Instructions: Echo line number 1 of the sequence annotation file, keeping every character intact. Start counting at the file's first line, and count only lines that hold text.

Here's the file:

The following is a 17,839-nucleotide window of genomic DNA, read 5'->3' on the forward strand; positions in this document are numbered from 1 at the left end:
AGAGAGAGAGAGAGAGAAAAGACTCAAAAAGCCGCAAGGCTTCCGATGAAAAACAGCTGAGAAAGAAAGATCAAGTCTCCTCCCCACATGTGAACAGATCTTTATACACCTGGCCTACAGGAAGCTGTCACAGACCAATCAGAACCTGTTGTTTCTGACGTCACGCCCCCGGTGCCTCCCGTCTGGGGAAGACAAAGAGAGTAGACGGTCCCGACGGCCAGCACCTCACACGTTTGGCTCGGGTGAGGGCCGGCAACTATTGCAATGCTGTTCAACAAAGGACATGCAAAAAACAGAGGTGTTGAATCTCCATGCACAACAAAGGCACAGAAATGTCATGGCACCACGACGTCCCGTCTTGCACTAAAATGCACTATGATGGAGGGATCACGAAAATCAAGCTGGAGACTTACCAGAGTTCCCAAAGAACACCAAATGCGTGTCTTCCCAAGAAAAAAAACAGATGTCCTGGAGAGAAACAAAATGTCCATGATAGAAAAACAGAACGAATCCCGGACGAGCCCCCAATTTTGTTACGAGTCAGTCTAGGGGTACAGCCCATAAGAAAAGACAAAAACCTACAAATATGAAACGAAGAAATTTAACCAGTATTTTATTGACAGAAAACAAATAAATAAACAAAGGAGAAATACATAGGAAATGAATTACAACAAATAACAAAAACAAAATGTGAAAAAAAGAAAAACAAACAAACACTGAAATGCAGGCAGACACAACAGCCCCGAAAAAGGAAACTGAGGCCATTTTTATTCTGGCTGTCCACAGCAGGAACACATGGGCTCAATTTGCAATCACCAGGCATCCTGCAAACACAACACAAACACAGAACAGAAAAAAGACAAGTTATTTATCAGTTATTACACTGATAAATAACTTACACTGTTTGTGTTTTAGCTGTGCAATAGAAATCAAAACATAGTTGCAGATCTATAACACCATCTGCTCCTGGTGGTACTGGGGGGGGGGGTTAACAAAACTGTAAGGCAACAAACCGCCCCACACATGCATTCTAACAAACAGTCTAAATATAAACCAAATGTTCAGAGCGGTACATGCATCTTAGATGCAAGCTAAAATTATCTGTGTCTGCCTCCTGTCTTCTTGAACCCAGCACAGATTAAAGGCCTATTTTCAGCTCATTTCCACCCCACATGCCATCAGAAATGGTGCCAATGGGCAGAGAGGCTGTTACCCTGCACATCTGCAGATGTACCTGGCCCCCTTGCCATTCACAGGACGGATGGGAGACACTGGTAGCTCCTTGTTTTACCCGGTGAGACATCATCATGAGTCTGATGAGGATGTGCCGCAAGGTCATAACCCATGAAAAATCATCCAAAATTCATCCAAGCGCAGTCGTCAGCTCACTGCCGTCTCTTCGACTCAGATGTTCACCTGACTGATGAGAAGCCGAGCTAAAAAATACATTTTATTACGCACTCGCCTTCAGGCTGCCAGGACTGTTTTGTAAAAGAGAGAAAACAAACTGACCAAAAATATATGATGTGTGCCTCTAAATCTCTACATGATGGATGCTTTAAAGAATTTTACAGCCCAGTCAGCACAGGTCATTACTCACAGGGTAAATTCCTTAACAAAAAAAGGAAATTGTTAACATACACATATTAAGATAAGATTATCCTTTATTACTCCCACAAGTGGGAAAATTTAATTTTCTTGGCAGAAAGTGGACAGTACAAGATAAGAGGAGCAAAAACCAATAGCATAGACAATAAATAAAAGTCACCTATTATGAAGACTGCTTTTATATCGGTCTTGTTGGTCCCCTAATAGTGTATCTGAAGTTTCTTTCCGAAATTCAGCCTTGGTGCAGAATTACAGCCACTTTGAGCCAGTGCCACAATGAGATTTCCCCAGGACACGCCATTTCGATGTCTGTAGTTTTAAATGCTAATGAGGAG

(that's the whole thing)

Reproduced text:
The following is a 17,839-nucleotide window of genomic DNA, read 5'->3' on the forward strand; positions in this document are numbered from 1 at the left end: